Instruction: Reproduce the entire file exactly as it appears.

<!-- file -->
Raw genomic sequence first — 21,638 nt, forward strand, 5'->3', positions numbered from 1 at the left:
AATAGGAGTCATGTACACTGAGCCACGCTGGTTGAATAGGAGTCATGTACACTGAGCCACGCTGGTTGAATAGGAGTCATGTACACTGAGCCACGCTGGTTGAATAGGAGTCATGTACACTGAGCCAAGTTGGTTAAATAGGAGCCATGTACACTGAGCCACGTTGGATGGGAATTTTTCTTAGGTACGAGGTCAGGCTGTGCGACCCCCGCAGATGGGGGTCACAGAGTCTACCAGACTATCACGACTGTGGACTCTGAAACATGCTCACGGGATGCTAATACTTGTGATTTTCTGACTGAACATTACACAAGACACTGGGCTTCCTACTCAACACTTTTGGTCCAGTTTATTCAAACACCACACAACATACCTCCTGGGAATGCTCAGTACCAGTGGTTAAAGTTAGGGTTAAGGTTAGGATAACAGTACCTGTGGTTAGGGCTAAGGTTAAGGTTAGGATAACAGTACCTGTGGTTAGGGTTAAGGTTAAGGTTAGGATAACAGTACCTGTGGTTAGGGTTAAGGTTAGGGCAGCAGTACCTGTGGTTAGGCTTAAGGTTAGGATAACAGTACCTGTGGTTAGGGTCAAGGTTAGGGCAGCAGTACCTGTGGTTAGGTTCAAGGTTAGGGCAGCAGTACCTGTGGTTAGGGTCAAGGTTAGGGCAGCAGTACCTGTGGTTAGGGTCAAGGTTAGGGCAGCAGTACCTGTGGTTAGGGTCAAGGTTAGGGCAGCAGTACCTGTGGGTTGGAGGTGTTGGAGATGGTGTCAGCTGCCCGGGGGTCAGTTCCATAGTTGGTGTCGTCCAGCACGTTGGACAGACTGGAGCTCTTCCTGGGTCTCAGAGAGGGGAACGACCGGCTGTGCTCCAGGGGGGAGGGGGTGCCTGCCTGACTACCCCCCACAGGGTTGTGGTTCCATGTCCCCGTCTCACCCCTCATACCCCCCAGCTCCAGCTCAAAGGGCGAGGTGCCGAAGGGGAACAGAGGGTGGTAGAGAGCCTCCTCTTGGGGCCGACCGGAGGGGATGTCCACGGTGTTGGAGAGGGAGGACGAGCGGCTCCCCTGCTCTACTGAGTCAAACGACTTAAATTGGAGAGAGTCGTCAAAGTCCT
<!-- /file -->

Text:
Raw genomic sequence first — 21,638 nt, forward strand, 5'->3', positions numbered from 1 at the left:
AATAGGAGTCATGTACACTGAGCCACGCTGGTTGAATAGGAGTCATGTACACTGAGCCACGCTGGTTGAATAGGAGTCATGTACACTGAGCCACGCTGGTTGAATAGGAGTCATGTACACTGAGCCAAGTTGGTTAAATAGGAGCCATGTACACTGAGCCACGTTGGATGGGAATTTTTCTTAGGTACGAGGTCAGGCTGTGCGACCCCCGCAGATGGGGGTCACAGAGTCTACCAGACTATCACGACTGTGGACTCTGAAACATGCTCACGGGATGCTAATACTTGTGATTTTCTGACTGAACATTACACAAGACACTGGGCTTCCTACTCAACACTTTTGGTCCAGTTTATTCAAACACCACACAACATACCTCCTGGGAATGCTCAGTACCAGTGGTTAAAGTTAGGGTTAAGGTTAGGATAACAGTACCTGTGGTTAGGGCTAAGGTTAAGGTTAGGATAACAGTACCTGTGGTTAGGGTTAAGGTTAAGGTTAGGATAACAGTACCTGTGGTTAGGGTTAAGGTTAGGGCAGCAGTACCTGTGGTTAGGCTTAAGGTTAGGATAACAGTACCTGTGGTTAGGGTCAAGGTTAGGGCAGCAGTACCTGTGGTTAGGTTCAAGGTTAGGGCAGCAGTACCTGTGGTTAGGGTCAAGGTTAGGGCAGCAGTACCTGTGGTTAGGGTCAAGGTTAGGGCAGCAGTACCTGTGGTTAGGGTCAAGGTTAGGGCAGCAGTACCTGTGGGTTGGAGGTGTTGGAGATGGTGTCAGCTGCCCGGGGGTCAGTTCCATAGTTGGTGTCGTCCAGCACGTTGGACAGACTGGAGCTCTTCCTGGGTCTCAGAGAGGGGAACGACCGGCTGTGCTCCAGGGGGGAGGGGGTGCCTGCCTGACTACCCCCCACAGGGTTGTGGTTCCATGTCCCCGTCTCACCCCTCATACCCCCCAGCTCCAGCTCAAAGGGCGAGGTGCCGAAGGGGAACAGAGGGTGGTAGAGAGCCTCCTCTTGGGGCCGACCGGAGGGGATGTCCACGGTGTTGGAGAGGGAGGACGAGCGGCTCCCCTGCTCTACTGAGTCAAACGACTTAAATTGGAGAGAGTCGTCAAAGTCCT